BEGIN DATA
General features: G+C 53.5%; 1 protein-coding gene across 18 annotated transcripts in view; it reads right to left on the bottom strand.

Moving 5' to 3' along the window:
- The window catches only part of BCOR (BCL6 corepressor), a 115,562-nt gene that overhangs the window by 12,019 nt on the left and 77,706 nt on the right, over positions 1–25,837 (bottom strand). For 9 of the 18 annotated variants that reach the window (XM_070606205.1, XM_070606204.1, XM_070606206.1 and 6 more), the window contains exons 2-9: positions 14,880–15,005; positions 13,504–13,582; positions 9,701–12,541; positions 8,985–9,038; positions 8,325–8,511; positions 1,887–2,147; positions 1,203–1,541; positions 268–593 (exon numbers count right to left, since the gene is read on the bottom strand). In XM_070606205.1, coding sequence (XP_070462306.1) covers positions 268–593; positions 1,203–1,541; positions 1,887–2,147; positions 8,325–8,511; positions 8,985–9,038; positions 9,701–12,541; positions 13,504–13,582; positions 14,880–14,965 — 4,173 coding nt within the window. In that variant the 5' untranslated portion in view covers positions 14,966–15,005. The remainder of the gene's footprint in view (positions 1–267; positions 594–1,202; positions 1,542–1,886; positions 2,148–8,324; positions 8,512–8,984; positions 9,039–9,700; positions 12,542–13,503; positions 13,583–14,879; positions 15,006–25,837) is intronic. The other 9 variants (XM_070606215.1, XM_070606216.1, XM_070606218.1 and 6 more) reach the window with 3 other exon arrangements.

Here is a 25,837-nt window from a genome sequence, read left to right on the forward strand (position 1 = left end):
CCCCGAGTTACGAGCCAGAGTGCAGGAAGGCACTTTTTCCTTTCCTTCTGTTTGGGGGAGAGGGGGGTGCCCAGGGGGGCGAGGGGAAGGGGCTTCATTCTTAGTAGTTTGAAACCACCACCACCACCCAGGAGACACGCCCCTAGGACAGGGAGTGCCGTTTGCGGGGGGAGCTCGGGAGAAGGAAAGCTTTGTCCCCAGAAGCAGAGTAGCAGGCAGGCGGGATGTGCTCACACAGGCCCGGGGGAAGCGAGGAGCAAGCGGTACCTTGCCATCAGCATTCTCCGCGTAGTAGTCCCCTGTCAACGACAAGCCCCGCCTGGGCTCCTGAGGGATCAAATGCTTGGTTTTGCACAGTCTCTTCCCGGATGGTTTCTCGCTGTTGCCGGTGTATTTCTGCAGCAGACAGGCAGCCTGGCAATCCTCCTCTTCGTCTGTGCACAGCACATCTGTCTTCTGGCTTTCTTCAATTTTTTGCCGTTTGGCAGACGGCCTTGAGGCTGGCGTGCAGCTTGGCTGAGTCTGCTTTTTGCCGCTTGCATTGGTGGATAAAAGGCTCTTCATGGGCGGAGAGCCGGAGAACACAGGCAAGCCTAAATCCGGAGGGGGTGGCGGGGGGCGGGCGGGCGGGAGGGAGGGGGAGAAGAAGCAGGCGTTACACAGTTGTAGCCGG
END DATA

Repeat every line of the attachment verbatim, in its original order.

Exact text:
General features: G+C 53.5%; 1 protein-coding gene across 18 annotated transcripts in view; it reads right to left on the bottom strand.

Moving 5' to 3' along the window:
- The window catches only part of BCOR (BCL6 corepressor), a 115,562-nt gene that overhangs the window by 12,019 nt on the left and 77,706 nt on the right, over positions 1–25,837 (bottom strand). For 9 of the 18 annotated variants that reach the window (XM_070606205.1, XM_070606204.1, XM_070606206.1 and 6 more), the window contains exons 2-9: positions 14,880–15,005; positions 13,504–13,582; positions 9,701–12,541; positions 8,985–9,038; positions 8,325–8,511; positions 1,887–2,147; positions 1,203–1,541; positions 268–593 (exon numbers count right to left, since the gene is read on the bottom strand). In XM_070606205.1, coding sequence (XP_070462306.1) covers positions 268–593; positions 1,203–1,541; positions 1,887–2,147; positions 8,325–8,511; positions 8,985–9,038; positions 9,701–12,541; positions 13,504–13,582; positions 14,880–14,965 — 4,173 coding nt within the window. In that variant the 5' untranslated portion in view covers positions 14,966–15,005. The remainder of the gene's footprint in view (positions 1–267; positions 594–1,202; positions 1,542–1,886; positions 2,148–8,324; positions 8,512–8,984; positions 9,039–9,700; positions 12,542–13,503; positions 13,583–14,879; positions 15,006–25,837) is intronic. The other 9 variants (XM_070606215.1, XM_070606216.1, XM_070606218.1 and 6 more) reach the window with 3 other exon arrangements.

Here is a 25,837-nt window from a genome sequence, read left to right on the forward strand (position 1 = left end):
CCCCGAGTTACGAGCCAGAGTGCAGGAAGGCACTTTTTCCTTTCCTTCTGTTTGGGGGAGAGGGGGGTGCCCAGGGGGGCGAGGGGAAGGGGCTTCATTCTTAGTAGTTTGAAACCACCACCACCACCCAGGAGACACGCCCCTAGGACAGGGAGTGCCGTTTGCGGGGGGAGCTCGGGAGAAGGAAAGCTTTGTCCCCAGAAGCAGAGTAGCAGGCAGGCGGGATGTGCTCACACAGGCCCGGGGGAAGCGAGGAGCAAGCGGTACCTTGCCATCAGCATTCTCCGCGTAGTAGTCCCCTGTCAACGACAAGCCCCGCCTGGGCTCCTGAGGGATCAAATGCTTGGTTTTGCACAGTCTCTTCCCGGATGGTTTCTCGCTGTTGCCGGTGTATTTCTGCAGCAGACAGGCAGCCTGGCAATCCTCCTCTTCGTCTGTGCACAGCACATCTGTCTTCTGGCTTTCTTCAATTTTTTGCCGTTTGGCAGACGGCCTTGAGGCTGGCGTGCAGCTTGGCTGAGTCTGCTTTTTGCCGCTTGCATTGGTGGATAAAAGGCTCTTCATGGGCGGAGAGCCGGAGAACACAGGCAAGCCTAAATCCGGAGGGGGTGGCGGGGGGCGGGCGGGCGGGAGGGAGGGGGAGAAGAAGCAGGCGTTACACAGTTGTAGCCGG